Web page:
Re: [Q] normal practice if an engine fail @ t.o.?

From:         bradg@nudge.io.org (Brad Gillies)
Organization: Internex Online, Toronto, Ontario, Canada (416 363 3783)
Date:         16 Jan 95 21:39:08 
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garylapook@delphi.com wrote:
: Andrew Chuang <chuanga@iia.org> writes:

: >I have no doubt that the B747 can safely fly with three engines.
: >However, what is the usual practice if a pilot experiences an engine
: >failure at take-off on a four-engined aircraft?  I would think many

: I don't know what the law is in Australia, but in the U.S. the FAA
: would bust a pilot for this, and have. They take the position that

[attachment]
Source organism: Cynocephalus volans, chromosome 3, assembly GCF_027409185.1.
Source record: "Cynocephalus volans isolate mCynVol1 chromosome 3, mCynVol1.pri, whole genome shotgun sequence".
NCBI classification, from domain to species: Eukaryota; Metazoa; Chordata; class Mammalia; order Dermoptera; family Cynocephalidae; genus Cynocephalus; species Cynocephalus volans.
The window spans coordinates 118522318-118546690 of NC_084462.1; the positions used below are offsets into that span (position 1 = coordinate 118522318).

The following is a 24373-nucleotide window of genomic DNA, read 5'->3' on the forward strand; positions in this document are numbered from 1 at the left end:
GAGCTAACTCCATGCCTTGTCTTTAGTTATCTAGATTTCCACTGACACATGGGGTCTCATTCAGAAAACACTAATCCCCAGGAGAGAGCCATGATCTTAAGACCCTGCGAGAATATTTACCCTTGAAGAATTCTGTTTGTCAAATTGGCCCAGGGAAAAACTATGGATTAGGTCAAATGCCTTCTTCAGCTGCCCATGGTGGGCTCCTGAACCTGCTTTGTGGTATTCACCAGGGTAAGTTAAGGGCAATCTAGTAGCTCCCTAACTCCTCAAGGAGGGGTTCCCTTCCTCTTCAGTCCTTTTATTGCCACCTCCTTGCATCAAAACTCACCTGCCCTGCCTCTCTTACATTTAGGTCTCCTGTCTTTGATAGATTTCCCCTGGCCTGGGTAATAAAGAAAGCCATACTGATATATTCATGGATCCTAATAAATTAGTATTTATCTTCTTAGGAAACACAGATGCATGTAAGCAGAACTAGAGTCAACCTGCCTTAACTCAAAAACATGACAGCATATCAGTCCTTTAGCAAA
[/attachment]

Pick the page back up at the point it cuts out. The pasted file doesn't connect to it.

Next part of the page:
: when an aircraft no longer meets its type certification, such as having
: many motors, that the aircraft is no longer airworthy.

AS far as I know about operations An engine failure in flight is not 
really a problem on large aircraft as the 747.  The aircraft can 
continue enroute to its destination without penalty ( except fuel and 
altitude).  
However.. If the failure occurs on takeoff (following VR) The pilot 
would probably cancel the bell and continue the climbout (if  the 
failure is not catastrophic). the failure/fire would then be dealt with 
after the cruiitical phase of the climbout.  With no noticable 
degradation in performance( as far as the pax know).
I personally have been on flights that have had engine outs( even at 
T/O) and the flights continued without incident, except the one ast T/O 
we returned to the airport of departure, no emergency no problems. I 
ended up changing the engine that night as a matter of fact. I'm not 
sure what the problem was exactly.

Later....
Brad
AME,A&P